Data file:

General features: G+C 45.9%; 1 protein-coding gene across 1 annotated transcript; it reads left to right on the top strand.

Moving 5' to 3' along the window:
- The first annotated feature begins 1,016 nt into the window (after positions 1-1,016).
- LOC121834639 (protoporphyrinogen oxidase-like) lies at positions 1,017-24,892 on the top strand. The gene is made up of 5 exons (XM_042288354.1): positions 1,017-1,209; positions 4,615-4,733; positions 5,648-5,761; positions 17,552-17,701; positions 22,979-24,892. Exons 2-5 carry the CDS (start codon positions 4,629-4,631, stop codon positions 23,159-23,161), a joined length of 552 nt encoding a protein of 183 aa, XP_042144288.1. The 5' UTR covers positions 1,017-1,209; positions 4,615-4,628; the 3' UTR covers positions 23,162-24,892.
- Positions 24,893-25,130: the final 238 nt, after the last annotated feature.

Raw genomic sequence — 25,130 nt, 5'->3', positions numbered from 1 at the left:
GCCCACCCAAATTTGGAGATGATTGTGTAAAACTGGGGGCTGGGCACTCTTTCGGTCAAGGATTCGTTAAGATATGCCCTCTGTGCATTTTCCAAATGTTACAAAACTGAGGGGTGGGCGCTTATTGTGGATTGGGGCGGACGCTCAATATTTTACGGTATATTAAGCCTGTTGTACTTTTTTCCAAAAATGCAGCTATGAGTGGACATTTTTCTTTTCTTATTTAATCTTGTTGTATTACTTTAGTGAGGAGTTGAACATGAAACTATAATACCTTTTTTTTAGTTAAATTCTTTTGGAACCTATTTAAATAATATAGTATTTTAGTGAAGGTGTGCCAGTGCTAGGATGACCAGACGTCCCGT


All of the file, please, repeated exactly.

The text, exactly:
General features: G+C 45.9%; 1 protein-coding gene across 1 annotated transcript; it reads left to right on the top strand.

Moving 5' to 3' along the window:
- The first annotated feature begins 1,016 nt into the window (after positions 1-1,016).
- LOC121834639 (protoporphyrinogen oxidase-like) lies at positions 1,017-24,892 on the top strand. The gene is made up of 5 exons (XM_042288354.1): positions 1,017-1,209; positions 4,615-4,733; positions 5,648-5,761; positions 17,552-17,701; positions 22,979-24,892. Exons 2-5 carry the CDS (start codon positions 4,629-4,631, stop codon positions 23,159-23,161), a joined length of 552 nt encoding a protein of 183 aa, XP_042144288.1. The 5' UTR covers positions 1,017-1,209; positions 4,615-4,628; the 3' UTR covers positions 23,162-24,892.
- Positions 24,893-25,130: the final 238 nt, after the last annotated feature.

Raw genomic sequence — 25,130 nt, 5'->3', positions numbered from 1 at the left:
GCCCACCCAAATTTGGAGATGATTGTGTAAAACTGGGGGCTGGGCACTCTTTCGGTCAAGGATTCGTTAAGATATGCCCTCTGTGCATTTTCCAAATGTTACAAAACTGAGGGGTGGGCGCTTATTGTGGATTGGGGCGGACGCTCAATATTTTACGGTATATTAAGCCTGTTGTACTTTTTTCCAAAAATGCAGCTATGAGTGGACATTTTTCTTTTCTTATTTAATCTTGTTGTATTACTTTAGTGAGGAGTTGAACATGAAACTATAATACCTTTTTTTTAGTTAAATTCTTTTGGAACCTATTTAAATAATATAGTATTTTAGTGAAGGTGTGCCAGTGCTAGGATGACCAGACGTCCCGT